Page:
This evidently affected me as I sat crying the night before my national 5 maths exam. Frantically looking through every textbook and jotter praying for a miracle that would somehow turn me into a math genius. This of course didn’t happen. I ended up spending my whole night watching ‘Mr maths genius’ on Youtube explaning ‘sin, cos and tan’ which, to me, were just random words. To cut a long story short, I failed the exam.

Despite getting good grades in my other subjects I remember feeling disappointed in myself. Looking through every university’s entry requirements, I began to realise if I was serious about becoming a  primary teacher I was going to have to try again.

Round 2….

Despite hating the walk to maths and dreading every lesson, I made sure I concentrated in class. After a year of sticking it out, I achieved an A at nat 5 maths. Out of all my grades I had achieved at Higher level, I felt most proud of this as it meant my dream of becoming a teacher could happen and maths was no longer holding me back.

A month ago I found myself sitting at a desk looking at a power point which read ‘Discovering Maths’ and thought “what have I done…?” The sheer mention of the word maths made me want be sick.

The first topic we looked at was maths anxiety. Reading through the symptoms and causes, I realised this was something I suffer from.

Maths anxiety is something I had never heard of until recently, and according to Hill, ‘is a debilitating negative emotional reaction towards mathematics’ (Hill, 2016). After researching I have discovered I am not alone in feeling anxious towards maths in fact it is believed that a quarter of the worlds population share this feeing (Brain, 2012).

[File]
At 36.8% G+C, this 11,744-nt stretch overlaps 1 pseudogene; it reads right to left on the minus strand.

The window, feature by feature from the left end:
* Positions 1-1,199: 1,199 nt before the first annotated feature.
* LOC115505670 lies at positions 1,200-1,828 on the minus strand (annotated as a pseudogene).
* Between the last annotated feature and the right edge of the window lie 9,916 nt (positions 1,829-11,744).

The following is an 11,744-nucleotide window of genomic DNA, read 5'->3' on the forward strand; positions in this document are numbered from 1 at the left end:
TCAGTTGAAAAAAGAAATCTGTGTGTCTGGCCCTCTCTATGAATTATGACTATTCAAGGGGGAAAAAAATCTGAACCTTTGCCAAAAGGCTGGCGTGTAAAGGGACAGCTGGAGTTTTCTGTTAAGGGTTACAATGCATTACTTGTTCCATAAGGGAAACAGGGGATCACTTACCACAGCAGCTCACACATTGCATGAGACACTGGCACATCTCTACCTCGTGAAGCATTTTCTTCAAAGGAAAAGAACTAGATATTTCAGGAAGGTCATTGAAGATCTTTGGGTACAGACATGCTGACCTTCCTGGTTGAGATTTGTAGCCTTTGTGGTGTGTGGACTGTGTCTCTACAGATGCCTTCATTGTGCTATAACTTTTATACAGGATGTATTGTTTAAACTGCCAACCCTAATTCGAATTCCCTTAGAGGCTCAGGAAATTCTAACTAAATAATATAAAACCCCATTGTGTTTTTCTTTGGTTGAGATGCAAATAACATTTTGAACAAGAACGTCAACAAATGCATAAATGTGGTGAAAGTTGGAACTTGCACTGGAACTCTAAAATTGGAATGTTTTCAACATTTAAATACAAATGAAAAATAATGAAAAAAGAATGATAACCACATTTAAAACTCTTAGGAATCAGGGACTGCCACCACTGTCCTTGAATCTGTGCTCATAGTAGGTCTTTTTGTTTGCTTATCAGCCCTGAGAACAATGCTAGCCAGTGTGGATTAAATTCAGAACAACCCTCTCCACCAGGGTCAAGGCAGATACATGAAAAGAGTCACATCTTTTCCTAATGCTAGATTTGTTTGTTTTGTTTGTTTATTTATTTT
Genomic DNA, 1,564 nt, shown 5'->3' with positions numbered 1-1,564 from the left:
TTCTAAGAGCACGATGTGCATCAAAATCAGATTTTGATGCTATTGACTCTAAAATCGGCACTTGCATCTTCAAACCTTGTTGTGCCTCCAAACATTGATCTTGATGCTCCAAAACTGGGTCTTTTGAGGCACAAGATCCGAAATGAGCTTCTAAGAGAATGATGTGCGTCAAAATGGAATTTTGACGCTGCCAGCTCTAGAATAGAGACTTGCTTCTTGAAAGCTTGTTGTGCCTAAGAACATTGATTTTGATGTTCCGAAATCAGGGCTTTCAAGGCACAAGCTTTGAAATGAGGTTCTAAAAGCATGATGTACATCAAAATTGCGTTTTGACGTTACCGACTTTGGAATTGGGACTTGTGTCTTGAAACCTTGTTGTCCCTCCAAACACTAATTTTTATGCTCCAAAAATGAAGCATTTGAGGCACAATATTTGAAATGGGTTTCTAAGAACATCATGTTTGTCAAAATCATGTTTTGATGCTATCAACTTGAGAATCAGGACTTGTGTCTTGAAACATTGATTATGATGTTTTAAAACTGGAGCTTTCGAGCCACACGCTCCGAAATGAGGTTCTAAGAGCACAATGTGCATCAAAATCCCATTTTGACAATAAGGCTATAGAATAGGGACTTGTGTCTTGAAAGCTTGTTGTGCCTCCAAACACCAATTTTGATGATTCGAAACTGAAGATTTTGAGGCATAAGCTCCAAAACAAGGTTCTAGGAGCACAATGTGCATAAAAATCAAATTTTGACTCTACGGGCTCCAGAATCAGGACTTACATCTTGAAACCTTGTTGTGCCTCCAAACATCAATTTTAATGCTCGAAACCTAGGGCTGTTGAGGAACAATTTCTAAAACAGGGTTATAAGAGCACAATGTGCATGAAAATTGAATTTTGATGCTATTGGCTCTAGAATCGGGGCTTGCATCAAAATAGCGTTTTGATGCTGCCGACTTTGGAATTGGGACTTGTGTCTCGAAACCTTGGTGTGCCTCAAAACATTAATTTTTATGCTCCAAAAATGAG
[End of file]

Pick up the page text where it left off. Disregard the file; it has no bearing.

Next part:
When I become a teacher, maths anxiety is something I cannot bring into the classroom. I will refuse to pass my fear of maths onto any future generations. It is, therefore, my aim to become more confident in my maths abilities and defeat the monster that maths is.


Brian, F. (2012). Maths Anxiety: The numbers are mounting. The Guardian. (online) Available at: (Accessed 16 October. 2017).

Hill, F. (2016). ‘Maths anxiety in primary and secondary school students’, Learning and Individual Differences, pp. 63-68.

Scientific Literacy

Scientific literacy and fair testing – Áine O’Neill, Gillian Daly, Iain Thomson

“Scientific literacy is the capacity to use scientific knowledge, to identify questions and to draw evidence based-conclusions.” (OECD, 2003) It allows us to expand our knowledge on science and allows us to learn about new things. It is very important to teach children about scientific literacy at a young age so they can start questioning scientific knowledge from a young age and gets them into the habit of questioning and understanding scientific literacy from a young age. Although scientific literacy is helpful with acquiring new scientific knowledge, not all scientific literature is true. A lot of scientific literature on the internet is false due to scientists lying about their results or falsifying evidence. Therefore, it is important to carefully read scientific literacy found online to make sure it is true. It is important to teach children that not everything they read on the internet is true.

A lack of scientific literacy could lead to inaccurate media reporting. An example of this is the ‘Changing diet could stop cancer’ theory.

In 1924, Otto Warburg suggested that an acidic diet could affect and be the cause of cancerous cells, after he discovered that cancer is caused by low oxygen and an acidic PH. His suggestion to patients was to change their diet to be less acidic and more alkaline by eating more of a green diet.